J’accuse: the US Army’s Development Delusions

A wise economist that I met recently tipped me off that I would find the latest Army field manual interesting reading. He was more than right about that. The 2009 US ARMY STABILITY OPERATIONS FIELD MANUAL (available in a University of Michigan paperback as well as an earlier version online ) is remarkably full of utopian dreams of transforming other societies into oases of prosperity, peace, and democracy through the coordinated use of military force, foreign aid, and expert knowledge.

My usual MO is to ridicule such documents. But my wells of satire are starting to run dry after years of deployment against utopians like Jeffrey Sachs and Paul Collier. More in sorrow than in anger, I see the utopian social engineering craze might affect actions of people with guns. I am sad for Iraqis and Afghans that the U.S. Army is operating in their countries guided by such misguided ideas.

To document a little of what seems utopian, the foreword by Lieutentant General William B. Caldwell IV, Commander, US Army Combined Arms Center, says:

we will …defeat insurgency, assist fragile states, and provide vital humanitarian aid to the suffering. …. to promote participation in government, spur economic development, and address the root causes of conflict among the disenfranchised populations of the world….{with} a comprehensive approach to stability operations that integrates the tools of statecraft with our military forces, international partners, humanitarian organizations, and the private sector.

The Manual, with a foreword by Under Secretary of Defense for Policy Michèle Flournoy, says the US Army will be

leveraging the coercive…force to establish a safe and secure environment; …establish political, legal, social, and ….economic institutions; and help transition responsibility to a legitimate civil authority {my emphasis} operating under the rule of law…. toward long-term developmental activities where military forces support broader efforts in pursuit of national and international objectives.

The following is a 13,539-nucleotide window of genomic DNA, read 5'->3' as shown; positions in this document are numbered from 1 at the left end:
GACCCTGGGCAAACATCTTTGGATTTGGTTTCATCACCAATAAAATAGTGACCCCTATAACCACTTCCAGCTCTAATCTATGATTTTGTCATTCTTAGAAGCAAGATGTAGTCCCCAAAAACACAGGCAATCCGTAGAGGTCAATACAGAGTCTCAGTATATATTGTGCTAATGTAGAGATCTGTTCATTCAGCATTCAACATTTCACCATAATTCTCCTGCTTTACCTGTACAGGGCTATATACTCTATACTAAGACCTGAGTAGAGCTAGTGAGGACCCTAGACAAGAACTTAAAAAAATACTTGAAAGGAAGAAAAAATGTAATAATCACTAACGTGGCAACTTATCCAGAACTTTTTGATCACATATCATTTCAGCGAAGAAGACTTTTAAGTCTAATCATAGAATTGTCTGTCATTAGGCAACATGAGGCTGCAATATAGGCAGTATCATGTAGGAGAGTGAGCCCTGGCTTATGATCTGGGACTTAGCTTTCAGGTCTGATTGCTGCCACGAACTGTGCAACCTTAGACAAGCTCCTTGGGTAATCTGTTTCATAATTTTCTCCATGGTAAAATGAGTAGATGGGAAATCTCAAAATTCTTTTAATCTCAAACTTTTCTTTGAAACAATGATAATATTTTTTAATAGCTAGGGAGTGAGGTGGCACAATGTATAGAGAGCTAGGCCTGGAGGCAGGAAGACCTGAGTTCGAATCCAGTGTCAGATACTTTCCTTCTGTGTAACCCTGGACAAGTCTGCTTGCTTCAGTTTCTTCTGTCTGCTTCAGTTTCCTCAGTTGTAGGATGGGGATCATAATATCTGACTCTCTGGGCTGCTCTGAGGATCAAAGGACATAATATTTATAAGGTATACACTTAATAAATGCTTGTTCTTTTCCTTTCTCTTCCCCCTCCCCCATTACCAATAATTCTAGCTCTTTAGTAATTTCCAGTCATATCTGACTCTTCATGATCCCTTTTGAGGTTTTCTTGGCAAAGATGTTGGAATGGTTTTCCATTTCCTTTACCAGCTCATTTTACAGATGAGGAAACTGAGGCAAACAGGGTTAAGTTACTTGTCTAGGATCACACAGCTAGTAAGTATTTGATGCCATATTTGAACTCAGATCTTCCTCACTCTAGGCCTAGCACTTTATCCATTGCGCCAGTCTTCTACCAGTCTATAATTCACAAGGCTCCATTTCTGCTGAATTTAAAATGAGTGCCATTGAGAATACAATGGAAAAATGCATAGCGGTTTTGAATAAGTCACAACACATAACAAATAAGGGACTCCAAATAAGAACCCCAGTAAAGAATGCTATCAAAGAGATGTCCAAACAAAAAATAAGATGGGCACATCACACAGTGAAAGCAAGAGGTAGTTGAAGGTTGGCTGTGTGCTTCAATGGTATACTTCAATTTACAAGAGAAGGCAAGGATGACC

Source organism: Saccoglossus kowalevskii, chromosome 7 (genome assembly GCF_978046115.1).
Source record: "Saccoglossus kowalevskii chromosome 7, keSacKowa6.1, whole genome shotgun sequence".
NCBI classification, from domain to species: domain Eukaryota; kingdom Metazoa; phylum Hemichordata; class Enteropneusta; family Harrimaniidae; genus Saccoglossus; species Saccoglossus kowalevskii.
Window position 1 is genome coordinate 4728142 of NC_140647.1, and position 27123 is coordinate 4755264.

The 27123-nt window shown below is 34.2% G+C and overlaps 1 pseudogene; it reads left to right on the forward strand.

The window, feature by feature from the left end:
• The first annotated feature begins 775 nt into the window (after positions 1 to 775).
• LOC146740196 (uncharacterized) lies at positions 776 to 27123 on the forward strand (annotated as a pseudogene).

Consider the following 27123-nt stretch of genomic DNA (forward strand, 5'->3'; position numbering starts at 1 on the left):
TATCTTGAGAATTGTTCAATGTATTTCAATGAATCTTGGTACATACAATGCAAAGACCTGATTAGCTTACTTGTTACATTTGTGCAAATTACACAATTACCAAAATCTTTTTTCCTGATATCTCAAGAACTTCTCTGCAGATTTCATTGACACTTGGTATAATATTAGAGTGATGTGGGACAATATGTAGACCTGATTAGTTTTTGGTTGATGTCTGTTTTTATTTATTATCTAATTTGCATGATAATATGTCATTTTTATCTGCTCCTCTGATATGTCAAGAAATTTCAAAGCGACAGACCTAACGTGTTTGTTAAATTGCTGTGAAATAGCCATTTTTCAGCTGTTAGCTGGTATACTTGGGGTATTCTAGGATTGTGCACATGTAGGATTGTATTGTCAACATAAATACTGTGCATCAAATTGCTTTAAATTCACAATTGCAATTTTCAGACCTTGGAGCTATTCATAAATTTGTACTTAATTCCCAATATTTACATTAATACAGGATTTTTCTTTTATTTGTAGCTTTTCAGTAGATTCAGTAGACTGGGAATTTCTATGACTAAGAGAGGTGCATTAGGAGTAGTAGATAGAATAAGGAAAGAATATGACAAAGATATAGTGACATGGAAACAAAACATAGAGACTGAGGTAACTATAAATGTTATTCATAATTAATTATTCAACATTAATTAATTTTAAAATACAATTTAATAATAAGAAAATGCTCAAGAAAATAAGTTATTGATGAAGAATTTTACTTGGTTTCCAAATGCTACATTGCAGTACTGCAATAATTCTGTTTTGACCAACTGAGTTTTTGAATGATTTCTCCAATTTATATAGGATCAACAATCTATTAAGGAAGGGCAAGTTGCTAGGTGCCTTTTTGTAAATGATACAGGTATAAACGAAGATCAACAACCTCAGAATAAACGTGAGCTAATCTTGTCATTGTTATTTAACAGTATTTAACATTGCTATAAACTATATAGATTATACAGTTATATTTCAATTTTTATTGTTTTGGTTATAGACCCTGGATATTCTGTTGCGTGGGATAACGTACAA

The definition of a legitmate civil authority is then given:

Respects freedom of religion, conscience, speech, assembly, association, and press. Submits to the will of the people, especially when people vote to change their government. Maintains order within its own borders, protects independent and impartial systems of justice, punishes crime, embraces the rule of law, and resists corruption. Protects the institutions of civil society, including the family, religious communities, voluntary associations, private property, independent businesses, and a market economy.

Even in the most dysfunctional societies (“fragile states”):

national strategy aims to—Promote freedom, justice, and human dignity while working to end tyranny, to promote effective democracies, and to extend prosperity through free trade and wise development policies.

Who is going to do all this? The US Army is going to be assisted by other US government agencies, intergovernmental organizations, nongovernmental organizations, international and region organizations and the private sector, i.e people who have different approaches, different objectives, different incentives, and answer to different bosses, with no credible mechanism for coordination (the Manual suggests a “Civil-Military Operations Center”)

The danger is that, if put into practice, such delusions create excessive ambition, which creates excessive use of military force, which kills real human beings, Afghans and Iraqis.

US Army and Defense Department thinkers – please go back to the drawing board. Think about American values that guide us at home. These values don’t include utopian social engineering, and certainly not by outside armies.


Originally published at Aid Watch and reproduced here with the author’s permission.